The Hungarian film director, Mihaly Kertesz, arrives from Europe to begin making films at Warner Bros. He is to be known as Michael Curtiz.
Using their new Vitaphone sound system, Warner Bros. presents a two and a half hour program consisting of a number of musical shorts and the feature–length film, “Don Juan”. Reproducing a musical score, singing, and sound effects, but no dialogue, the sound–on–disc system is synchronized with the action on the films.
Rudolph Valentino dies of peritonitis at the age of 31.
Nine Hollywood producers and five unions sign the “Studio Basic Agreement” which allowed the studios to appoint a committee to represent their common interests with stagehands, carpenters, electricians, painters and musicians. Although film actors were not yet organized, Hollywood ‘s moment as a non–union haven was over.
RCA and Western Electric cross–license each other’s amplification patents. This makes it possible for every theater to broadcast movie sound.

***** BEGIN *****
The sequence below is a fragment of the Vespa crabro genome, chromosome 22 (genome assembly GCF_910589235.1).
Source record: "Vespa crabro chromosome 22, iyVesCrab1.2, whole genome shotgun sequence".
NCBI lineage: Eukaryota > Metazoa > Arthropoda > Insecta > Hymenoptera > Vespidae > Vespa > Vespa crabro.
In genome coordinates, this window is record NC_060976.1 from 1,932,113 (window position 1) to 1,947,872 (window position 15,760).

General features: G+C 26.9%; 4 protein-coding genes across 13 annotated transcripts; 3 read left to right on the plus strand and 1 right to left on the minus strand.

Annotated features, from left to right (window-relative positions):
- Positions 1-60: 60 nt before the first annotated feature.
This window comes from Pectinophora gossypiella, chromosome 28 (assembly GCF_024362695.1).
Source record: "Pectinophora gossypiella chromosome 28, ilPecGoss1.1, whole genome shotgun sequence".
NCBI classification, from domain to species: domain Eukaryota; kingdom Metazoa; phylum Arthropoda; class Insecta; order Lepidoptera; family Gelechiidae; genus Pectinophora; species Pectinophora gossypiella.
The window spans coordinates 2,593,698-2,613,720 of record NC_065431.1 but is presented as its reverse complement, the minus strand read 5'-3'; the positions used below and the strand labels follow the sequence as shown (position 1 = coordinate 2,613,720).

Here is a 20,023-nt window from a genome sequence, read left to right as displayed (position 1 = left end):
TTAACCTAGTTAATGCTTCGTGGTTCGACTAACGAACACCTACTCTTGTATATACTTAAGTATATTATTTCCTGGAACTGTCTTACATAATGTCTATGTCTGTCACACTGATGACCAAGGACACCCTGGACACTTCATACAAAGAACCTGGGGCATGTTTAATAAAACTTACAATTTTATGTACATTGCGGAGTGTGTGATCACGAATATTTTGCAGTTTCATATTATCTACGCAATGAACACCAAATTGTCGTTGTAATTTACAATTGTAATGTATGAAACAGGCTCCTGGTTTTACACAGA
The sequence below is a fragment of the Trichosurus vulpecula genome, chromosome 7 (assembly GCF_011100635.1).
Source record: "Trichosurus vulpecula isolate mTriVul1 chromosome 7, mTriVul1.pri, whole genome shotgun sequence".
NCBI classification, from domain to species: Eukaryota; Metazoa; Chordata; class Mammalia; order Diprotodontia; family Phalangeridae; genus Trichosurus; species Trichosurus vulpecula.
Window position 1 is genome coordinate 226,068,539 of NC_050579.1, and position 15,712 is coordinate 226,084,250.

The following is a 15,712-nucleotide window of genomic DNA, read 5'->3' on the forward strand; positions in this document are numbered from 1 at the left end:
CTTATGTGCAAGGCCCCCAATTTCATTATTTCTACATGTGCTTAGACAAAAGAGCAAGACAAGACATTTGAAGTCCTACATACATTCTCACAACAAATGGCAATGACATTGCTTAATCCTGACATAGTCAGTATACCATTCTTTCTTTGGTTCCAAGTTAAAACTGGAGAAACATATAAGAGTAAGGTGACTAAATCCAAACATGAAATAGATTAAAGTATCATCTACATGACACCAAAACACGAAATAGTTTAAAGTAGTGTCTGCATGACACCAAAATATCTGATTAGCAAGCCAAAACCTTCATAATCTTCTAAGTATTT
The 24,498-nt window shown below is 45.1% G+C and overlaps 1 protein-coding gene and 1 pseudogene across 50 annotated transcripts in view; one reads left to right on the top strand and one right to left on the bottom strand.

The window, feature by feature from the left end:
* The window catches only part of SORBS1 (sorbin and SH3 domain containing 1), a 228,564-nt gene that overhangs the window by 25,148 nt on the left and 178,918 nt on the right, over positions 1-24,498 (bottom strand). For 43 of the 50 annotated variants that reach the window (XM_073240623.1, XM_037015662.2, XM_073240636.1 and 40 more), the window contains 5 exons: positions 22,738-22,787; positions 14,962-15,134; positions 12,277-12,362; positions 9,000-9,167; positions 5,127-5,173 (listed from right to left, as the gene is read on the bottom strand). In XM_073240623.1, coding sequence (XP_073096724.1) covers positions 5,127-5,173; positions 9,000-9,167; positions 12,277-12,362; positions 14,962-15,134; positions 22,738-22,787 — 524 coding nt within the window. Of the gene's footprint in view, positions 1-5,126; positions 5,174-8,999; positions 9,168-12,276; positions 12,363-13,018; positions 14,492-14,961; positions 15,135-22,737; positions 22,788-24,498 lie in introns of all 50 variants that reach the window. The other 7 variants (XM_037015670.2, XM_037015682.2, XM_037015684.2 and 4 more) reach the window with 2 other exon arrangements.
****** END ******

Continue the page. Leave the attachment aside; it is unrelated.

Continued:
“The Pleasure Garden”, is released in London. It is the first film directed by Alfred Hitchcock, who is 26 years old.
“The Battleship Potemkin”, by the Russian director, Sergei Eisenstein, is released. Eisenstein’s development of montage editing becomes part of every director’s repertory.
“The Lodger”, directed by Alfred Hitchcock, is released in London. It establishes Hitchcock’s reputation as one of Britain ‘s finest film directors.
Douglas Fairbanks’ latest film, “The Black Pirate”, is released. It is the first feature–length Technicolor movie to be widely distributed, and it goes on to become Technicolor’s greatest box–office success during the silent–film era.
Buster Keaton releases his film, “The General”. It is such a financial disaster that Keaton gives up his own production company and signs with MGM.
MGM releases Greta Garbo’s third film, “Flesh and the Devil”.